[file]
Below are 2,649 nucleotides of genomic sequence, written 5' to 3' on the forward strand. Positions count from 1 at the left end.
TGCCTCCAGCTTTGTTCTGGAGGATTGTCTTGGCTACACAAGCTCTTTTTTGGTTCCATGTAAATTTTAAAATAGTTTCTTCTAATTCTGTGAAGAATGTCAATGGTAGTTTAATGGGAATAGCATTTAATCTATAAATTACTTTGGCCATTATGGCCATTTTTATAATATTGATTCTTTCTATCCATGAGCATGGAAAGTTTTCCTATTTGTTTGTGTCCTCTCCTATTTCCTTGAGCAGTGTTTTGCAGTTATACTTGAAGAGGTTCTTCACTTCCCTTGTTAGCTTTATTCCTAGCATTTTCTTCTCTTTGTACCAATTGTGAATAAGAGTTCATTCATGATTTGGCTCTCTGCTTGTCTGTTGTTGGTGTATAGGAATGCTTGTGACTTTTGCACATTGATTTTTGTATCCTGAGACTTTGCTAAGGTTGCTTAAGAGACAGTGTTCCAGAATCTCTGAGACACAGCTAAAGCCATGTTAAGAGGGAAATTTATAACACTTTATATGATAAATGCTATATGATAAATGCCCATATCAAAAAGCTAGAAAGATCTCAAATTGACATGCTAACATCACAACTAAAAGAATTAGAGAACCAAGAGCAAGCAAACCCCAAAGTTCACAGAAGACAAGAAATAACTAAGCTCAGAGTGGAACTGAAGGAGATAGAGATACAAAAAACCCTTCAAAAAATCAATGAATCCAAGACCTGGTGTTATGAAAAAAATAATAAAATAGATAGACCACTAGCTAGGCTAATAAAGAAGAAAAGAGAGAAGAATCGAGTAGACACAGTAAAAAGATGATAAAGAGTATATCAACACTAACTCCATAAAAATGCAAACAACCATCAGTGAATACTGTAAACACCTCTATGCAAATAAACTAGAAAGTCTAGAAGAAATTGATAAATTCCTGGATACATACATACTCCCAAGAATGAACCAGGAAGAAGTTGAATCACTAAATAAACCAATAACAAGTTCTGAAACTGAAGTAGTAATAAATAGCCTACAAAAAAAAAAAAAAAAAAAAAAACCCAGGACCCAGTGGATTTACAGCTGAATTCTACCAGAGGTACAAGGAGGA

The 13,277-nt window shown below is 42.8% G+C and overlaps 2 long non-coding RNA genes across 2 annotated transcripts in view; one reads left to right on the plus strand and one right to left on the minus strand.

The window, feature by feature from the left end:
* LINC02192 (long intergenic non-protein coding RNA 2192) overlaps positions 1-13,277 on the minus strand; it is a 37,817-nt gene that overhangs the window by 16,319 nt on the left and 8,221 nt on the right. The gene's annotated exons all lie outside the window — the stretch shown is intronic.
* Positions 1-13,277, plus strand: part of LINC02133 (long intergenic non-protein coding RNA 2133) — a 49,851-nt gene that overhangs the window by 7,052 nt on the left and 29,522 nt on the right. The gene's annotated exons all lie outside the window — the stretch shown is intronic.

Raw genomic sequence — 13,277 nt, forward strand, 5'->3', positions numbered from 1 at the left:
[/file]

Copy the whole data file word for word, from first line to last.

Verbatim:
Below are 2,649 nucleotides of genomic sequence, written 5' to 3' on the forward strand. Positions count from 1 at the left end.
TGCCTCCAGCTTTGTTCTGGAGGATTGTCTTGGCTACACAAGCTCTTTTTTGGTTCCATGTAAATTTTAAAATAGTTTCTTCTAATTCTGTGAAGAATGTCAATGGTAGTTTAATGGGAATAGCATTTAATCTATAAATTACTTTGGCCATTATGGCCATTTTTATAATATTGATTCTTTCTATCCATGAGCATGGAAAGTTTTCCTATTTGTTTGTGTCCTCTCCTATTTCCTTGAGCAGTGTTTTGCAGTTATACTTGAAGAGGTTCTTCACTTCCCTTGTTAGCTTTATTCCTAGCATTTTCTTCTCTTTGTACCAATTGTGAATAAGAGTTCATTCATGATTTGGCTCTCTGCTTGTCTGTTGTTGGTGTATAGGAATGCTTGTGACTTTTGCACATTGATTTTTGTATCCTGAGACTTTGCTAAGGTTGCTTAAGAGACAGTGTTCCAGAATCTCTGAGACACAGCTAAAGCCATGTTAAGAGGGAAATTTATAACACTTTATATGATAAATGCTATATGATAAATGCCCATATCAAAAAGCTAGAAAGATCTCAAATTGACATGCTAACATCACAACTAAAAGAATTAGAGAACCAAGAGCAAGCAAACCCCAAAGTTCACAGAAGACAAGAAATAACTAAGCTCAGAGTGGAACTGAAGGAGATAGAGATACAAAAAACCCTTCAAAAAATCAATGAATCCAAGACCTGGTGTTATGAAAAAAATAATAAAATAGATAGACCACTAGCTAGGCTAATAAAGAAGAAAAGAGAGAAGAATCGAGTAGACACAGTAAAAAGATGATAAAGAGTATATCAACACTAACTCCATAAAAATGCAAACAACCATCAGTGAATACTGTAAACACCTCTATGCAAATAAACTAGAAAGTCTAGAAGAAATTGATAAATTCCTGGATACATACATACTCCCAAGAATGAACCAGGAAGAAGTTGAATCACTAAATAAACCAATAACAAGTTCTGAAACTGAAGTAGTAATAAATAGCCTACAAAAAAAAAAAAAAAAAAAAAAACCCAGGACCCAGTGGATTTACAGCTGAATTCTACCAGAGGTACAAGGAGGA

The 13,277-nt window shown below is 42.8% G+C and overlaps 2 long non-coding RNA genes across 2 annotated transcripts in view; one reads left to right on the plus strand and one right to left on the minus strand.

The window, feature by feature from the left end:
* LINC02192 (long intergenic non-protein coding RNA 2192) overlaps positions 1-13,277 on the minus strand; it is a 37,817-nt gene that overhangs the window by 16,319 nt on the left and 8,221 nt on the right. The gene's annotated exons all lie outside the window — the stretch shown is intronic.
* Positions 1-13,277, plus strand: part of LINC02133 (long intergenic non-protein coding RNA 2133) — a 49,851-nt gene that overhangs the window by 7,052 nt on the left and 29,522 nt on the right. The gene's annotated exons all lie outside the window — the stretch shown is intronic.

Raw genomic sequence — 13,277 nt, forward strand, 5'->3', positions numbered from 1 at the left: